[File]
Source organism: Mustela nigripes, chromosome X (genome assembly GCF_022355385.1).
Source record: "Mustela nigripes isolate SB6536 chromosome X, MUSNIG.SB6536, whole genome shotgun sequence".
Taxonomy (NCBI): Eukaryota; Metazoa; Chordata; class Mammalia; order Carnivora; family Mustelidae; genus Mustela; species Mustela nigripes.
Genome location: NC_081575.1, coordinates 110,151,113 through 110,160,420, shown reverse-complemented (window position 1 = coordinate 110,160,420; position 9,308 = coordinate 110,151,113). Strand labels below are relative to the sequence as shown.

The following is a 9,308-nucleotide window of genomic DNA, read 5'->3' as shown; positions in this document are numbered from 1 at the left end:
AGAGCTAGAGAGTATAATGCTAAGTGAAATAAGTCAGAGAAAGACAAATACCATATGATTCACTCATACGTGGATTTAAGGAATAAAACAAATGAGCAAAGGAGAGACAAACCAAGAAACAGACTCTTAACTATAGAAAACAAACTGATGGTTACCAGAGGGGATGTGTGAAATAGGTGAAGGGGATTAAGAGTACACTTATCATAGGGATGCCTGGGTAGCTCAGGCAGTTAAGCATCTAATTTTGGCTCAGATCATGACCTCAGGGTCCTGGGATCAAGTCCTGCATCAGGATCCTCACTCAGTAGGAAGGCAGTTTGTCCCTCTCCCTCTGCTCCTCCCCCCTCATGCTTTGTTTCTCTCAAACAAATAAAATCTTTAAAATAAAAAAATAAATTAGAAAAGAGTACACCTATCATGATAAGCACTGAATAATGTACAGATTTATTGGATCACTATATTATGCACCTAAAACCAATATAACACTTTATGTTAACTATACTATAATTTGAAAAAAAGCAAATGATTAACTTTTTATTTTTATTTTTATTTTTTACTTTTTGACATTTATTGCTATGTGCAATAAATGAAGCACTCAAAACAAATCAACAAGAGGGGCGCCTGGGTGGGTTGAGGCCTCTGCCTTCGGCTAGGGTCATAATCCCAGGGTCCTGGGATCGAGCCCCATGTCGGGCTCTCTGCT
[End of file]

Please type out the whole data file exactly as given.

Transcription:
Source organism: Mustela nigripes, chromosome X (genome assembly GCF_022355385.1).
Source record: "Mustela nigripes isolate SB6536 chromosome X, MUSNIG.SB6536, whole genome shotgun sequence".
Taxonomy (NCBI): Eukaryota; Metazoa; Chordata; class Mammalia; order Carnivora; family Mustelidae; genus Mustela; species Mustela nigripes.
Genome location: NC_081575.1, coordinates 110,151,113 through 110,160,420, shown reverse-complemented (window position 1 = coordinate 110,160,420; position 9,308 = coordinate 110,151,113). Strand labels below are relative to the sequence as shown.

The following is a 9,308-nucleotide window of genomic DNA, read 5'->3' as shown; positions in this document are numbered from 1 at the left end:
AGAGCTAGAGAGTATAATGCTAAGTGAAATAAGTCAGAGAAAGACAAATACCATATGATTCACTCATACGTGGATTTAAGGAATAAAACAAATGAGCAAAGGAGAGACAAACCAAGAAACAGACTCTTAACTATAGAAAACAAACTGATGGTTACCAGAGGGGATGTGTGAAATAGGTGAAGGGGATTAAGAGTACACTTATCATAGGGATGCCTGGGTAGCTCAGGCAGTTAAGCATCTAATTTTGGCTCAGATCATGACCTCAGGGTCCTGGGATCAAGTCCTGCATCAGGATCCTCACTCAGTAGGAAGGCAGTTTGTCCCTCTCCCTCTGCTCCTCCCCCCTCATGCTTTGTTTCTCTCAAACAAATAAAATCTTTAAAATAAAAAAATAAATTAGAAAAGAGTACACCTATCATGATAAGCACTGAATAATGTACAGATTTATTGGATCACTATATTATGCACCTAAAACCAATATAACACTTTATGTTAACTATACTATAATTTGAAAAAAAGCAAATGATTAACTTTTTATTTTTATTTTTATTTTTTACTTTTTGACATTTATTGCTATGTGCAATAAATGAAGCACTCAAAACAAATCAACAAGAGGGGCGCCTGGGTGGGTTGAGGCCTCTGCCTTCGGCTAGGGTCATAATCCCAGGGTCCTGGGATCGAGCCCCATGTCGGGCTCTCTGCT